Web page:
I had the strangest dream. It was an evening of sleep I never forgot. I excused myself from dinner early and returned to my room. Within minutes I was sleeping. I remember four white walls, a white floor and a white door. I was yelling for someone to save me but no one came. Every time I reached to open the door it would disappear and reappear on a different wall. A bright light blinded me temporarily, and I realized the door had opened. The same light shone whenever the door opened except once. Yuri walked in through the lights and stood in front of me. He said nothing and shook his head with disapproval before leaving through the wall behind me. You were next Tania, and you did the same as Yuri. Mila followed, as did my mother, Yulia, David and many others. Each paraded by me with contempt in their eyes. The last person to visit was Valeri Markov, a man I knew from the academy. When he entered the room there was no bright light. The door opened and shut. He smiled, tapped me on the shoulder and sat in the far corner. I asked what he was doing and where he thought he was. He said he was sharing a room with me… in hell. I woke up. Firecrackers from May Day celebrations burst in succession. Drunken soldiers and liquidators were singing. My face hurt.
The next morning I told Asimov I would return to my duties. He replied that I was to rest and not to worry about work for the next few days. He handed me two bottles of vodka and a radio. I wanted a newspaper and one was delivered to me along with breakfast and a prostitute. She drank my vodka and ate my breakfast. I read a small blurb about Reactor Four and that all was safe. There was no mention of Yuri or Breshevski. Maybe tomorrow, I thought. The prostitute danced around the room with a bottle of vodka in her hand. She had undressed and wore only her panties. She spent most of the previous evening celebrating May Day with married politburo officials and smelled like liquor and old men. She passed out but not before puking on the curtains.
Kali: Was there an event or experience more than any other that inspired you to write this book?
I had written a lyric based on Chernobyl for a discussion board I used to frequent many years ago. There were several musicians who would attempt to write music for posted lyrics but for mine, everyone balked because it was fifteen verses long. I was told that the lyric was excellent but it would be better off as a novel. At the time, I was working on two teen novels and had no intention of beginning anything new, especially something that would require extensive research.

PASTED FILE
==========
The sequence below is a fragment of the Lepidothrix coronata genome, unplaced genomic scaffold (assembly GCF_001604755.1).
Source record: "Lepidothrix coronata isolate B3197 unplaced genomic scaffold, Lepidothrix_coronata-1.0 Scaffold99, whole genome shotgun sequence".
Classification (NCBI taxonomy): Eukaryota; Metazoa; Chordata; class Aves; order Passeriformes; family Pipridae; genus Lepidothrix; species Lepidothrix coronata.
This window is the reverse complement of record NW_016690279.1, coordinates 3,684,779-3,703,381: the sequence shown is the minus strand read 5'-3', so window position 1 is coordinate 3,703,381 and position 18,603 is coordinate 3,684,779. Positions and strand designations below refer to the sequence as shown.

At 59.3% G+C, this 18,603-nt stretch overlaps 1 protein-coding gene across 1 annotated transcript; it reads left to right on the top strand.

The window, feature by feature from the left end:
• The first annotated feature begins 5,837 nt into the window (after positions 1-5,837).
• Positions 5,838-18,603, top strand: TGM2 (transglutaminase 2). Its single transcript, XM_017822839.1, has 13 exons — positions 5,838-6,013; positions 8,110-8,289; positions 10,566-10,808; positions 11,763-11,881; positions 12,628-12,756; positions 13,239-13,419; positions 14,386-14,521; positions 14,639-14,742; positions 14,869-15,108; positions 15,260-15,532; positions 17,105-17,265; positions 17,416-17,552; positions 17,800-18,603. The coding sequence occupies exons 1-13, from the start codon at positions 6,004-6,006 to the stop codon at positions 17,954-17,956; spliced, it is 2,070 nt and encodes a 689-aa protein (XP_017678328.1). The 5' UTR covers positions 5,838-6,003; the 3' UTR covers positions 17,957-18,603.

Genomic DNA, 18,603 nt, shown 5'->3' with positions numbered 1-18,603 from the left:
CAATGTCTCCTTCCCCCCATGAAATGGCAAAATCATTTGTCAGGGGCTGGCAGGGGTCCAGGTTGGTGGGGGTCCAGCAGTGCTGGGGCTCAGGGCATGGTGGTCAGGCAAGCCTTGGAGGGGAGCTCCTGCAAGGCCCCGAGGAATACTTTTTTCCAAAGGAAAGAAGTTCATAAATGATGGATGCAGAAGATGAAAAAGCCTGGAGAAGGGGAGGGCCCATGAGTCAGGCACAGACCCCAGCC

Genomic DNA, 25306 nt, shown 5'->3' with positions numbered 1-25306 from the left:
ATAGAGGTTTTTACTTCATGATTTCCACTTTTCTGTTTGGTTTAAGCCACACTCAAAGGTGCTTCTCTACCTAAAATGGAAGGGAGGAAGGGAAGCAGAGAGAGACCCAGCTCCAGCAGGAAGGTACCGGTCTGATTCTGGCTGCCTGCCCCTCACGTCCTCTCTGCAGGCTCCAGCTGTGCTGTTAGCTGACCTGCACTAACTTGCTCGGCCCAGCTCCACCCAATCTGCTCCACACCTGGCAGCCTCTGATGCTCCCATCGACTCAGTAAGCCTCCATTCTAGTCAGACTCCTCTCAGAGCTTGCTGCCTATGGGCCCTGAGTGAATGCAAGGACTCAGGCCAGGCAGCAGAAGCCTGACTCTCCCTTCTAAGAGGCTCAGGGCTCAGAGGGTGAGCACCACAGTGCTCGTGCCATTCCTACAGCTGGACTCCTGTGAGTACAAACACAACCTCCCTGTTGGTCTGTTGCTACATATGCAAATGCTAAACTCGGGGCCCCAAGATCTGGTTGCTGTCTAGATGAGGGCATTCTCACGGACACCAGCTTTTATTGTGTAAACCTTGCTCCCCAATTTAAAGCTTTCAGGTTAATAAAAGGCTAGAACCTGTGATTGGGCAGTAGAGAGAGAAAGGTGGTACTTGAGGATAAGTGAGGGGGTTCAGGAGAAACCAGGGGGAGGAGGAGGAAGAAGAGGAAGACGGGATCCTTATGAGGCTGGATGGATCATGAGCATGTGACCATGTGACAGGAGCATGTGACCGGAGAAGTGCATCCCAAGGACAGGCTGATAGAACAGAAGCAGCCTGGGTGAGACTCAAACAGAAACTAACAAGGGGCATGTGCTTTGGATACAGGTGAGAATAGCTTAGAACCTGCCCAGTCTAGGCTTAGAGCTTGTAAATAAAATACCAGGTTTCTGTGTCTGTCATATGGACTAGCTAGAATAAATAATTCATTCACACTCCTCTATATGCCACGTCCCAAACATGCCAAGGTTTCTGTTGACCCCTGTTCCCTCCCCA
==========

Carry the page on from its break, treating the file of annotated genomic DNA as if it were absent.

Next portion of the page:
On March 11, 2011, the Fukushima power plant caught fire and I understood what was happening. I understood what the mainstream news media was omitting from their broadcasts. I understood the danger and I understood the tears that this accident would cause at that present day and way into the future. I found it frustrating to watch how our newscasts dropped Fukushima in two weeks for more pressing news like Lindsay Lohan’s twenty-second rehab assignment or somebody cheating on their spouse.
Marine life was being devastated or obliterated every second of every day. Japanese cities as far off as Tokyo were experiencing radioactivity levels ten times the norm yet western media and western audiences were no longer interested. For the sake of ratings, it was time to move on and I couldn’t accept this. I began researching 23 Minutes Past 1 A.M. and within a few months, I was writing the novel.
Mila Kharmalov is a woman who began life in the Sleeping Zone of Moscow before moving to the beautiful little city of Pripyat. She inherited a strong personality from her father and before the nuclear accident occurred, she was experiencing some marital problems.
A journalist searching for a feel good story launched Mila and her sister into a spotlight that neither wished to be part of and from that moment on, she became an iconic figure that many considered a nations role model. She is calculating, at times inhibited, but more importantly, Mila is fearless. It is this fearlessness that pushed her towards politics and it is her bravado that intimidated the people she should have tried to befriend. In the end, her ethics suffered and her final plan was more vindictive than logical.